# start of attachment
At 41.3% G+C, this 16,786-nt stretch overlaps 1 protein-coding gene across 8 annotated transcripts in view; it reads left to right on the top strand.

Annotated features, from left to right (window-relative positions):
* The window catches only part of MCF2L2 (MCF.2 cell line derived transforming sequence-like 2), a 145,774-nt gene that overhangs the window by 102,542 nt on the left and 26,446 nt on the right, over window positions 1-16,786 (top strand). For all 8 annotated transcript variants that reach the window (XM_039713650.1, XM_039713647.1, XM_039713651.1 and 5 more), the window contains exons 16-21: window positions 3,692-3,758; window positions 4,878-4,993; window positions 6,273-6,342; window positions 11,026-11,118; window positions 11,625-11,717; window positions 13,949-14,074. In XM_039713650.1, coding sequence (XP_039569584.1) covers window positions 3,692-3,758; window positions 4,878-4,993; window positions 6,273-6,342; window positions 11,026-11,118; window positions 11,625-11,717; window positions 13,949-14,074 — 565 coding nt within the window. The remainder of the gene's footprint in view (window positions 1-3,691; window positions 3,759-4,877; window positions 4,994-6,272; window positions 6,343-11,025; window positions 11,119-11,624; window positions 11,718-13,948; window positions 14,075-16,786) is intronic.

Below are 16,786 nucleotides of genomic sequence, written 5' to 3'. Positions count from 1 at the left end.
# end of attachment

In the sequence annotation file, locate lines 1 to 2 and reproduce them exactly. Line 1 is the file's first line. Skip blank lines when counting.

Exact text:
At 41.3% G+C, this 16,786-nt stretch overlaps 1 protein-coding gene across 8 annotated transcripts in view; it reads left to right on the top strand.

Annotated features, from left to right (window-relative positions):